The incident, which took place Friday, saw the US spy plane with a CNN reporter on board flying at 16,500 feet above sea level over Chinese garrisons, ignoring repeated messages from the PLA urging the US plane to "leave immediately and keep far off to avoid any misunderstanding."
Each time, the US Navy responded with the canned line: "I am a sovereign immune United States naval aircraft conducting lawful military activities beyond the national airspace of any coastal state. In exercising these rights guaranteed by international law, I am operating with due regard for the rights and duties of all states."
Last week, China and the 10 countries of the Association of Southeast Asian Nations (ASEAN) agreed to conduct regular military exercises without countries from outside the region in a possible Chinese bid to exclude the US from the region's affairs.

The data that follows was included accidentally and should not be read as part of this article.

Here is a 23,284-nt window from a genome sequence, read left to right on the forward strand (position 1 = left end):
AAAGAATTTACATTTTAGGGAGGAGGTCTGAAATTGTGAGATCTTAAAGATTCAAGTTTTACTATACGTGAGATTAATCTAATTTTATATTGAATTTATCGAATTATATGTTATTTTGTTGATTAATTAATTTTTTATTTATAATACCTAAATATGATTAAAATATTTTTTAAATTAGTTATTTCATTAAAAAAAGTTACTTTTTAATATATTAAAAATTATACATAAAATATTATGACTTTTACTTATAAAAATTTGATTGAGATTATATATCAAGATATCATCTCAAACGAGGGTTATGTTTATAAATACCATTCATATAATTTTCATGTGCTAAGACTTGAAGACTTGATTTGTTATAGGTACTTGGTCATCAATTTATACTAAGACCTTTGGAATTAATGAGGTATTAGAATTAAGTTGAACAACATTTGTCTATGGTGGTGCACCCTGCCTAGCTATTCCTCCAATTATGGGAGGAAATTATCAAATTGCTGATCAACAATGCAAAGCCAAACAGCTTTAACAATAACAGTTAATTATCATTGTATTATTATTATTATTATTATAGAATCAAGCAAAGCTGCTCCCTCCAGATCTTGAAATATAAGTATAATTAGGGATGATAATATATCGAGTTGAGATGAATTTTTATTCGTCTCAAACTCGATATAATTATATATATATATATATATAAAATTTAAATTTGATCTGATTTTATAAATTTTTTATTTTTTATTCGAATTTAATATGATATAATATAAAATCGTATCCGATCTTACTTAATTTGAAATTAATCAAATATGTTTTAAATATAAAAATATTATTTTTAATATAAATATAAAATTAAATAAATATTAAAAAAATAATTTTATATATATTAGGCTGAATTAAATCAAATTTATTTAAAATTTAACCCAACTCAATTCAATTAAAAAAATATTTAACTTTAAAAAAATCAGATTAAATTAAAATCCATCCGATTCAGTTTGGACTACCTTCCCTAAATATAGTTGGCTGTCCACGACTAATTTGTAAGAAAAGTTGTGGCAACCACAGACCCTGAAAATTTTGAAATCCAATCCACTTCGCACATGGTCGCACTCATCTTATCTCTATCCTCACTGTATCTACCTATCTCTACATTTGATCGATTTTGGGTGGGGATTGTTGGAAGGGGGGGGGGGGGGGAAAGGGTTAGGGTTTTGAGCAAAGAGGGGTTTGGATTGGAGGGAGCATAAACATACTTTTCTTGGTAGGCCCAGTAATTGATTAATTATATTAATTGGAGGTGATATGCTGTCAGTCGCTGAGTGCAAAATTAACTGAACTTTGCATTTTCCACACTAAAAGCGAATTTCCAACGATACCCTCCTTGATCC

Earlier this summer, PLA Lt. Gen. He Lei said that China had a sovereign right to deploy its military forces and equipment in the Spratly Islands and warned that "anyone who criticizes China's actions is trying to interfere in its domestic affairs."
US warships and aircraft have conducted regular freedom of navigation missions in the region, with Beijing decrying these as a violation of Chinese sovereignty.
The South China Sea, where the Spratlys are located, is a crucial waterway through which some $3.4 trillion in trade (over one-third of the global total) passes each year. The territories also include large fishing, oil and gas resources, making them highly contested among countries in the region. Along with China, Malaysia, Vietnam, Brunei, the Philippines and Taiwan each have claims over portions of the maritime territory.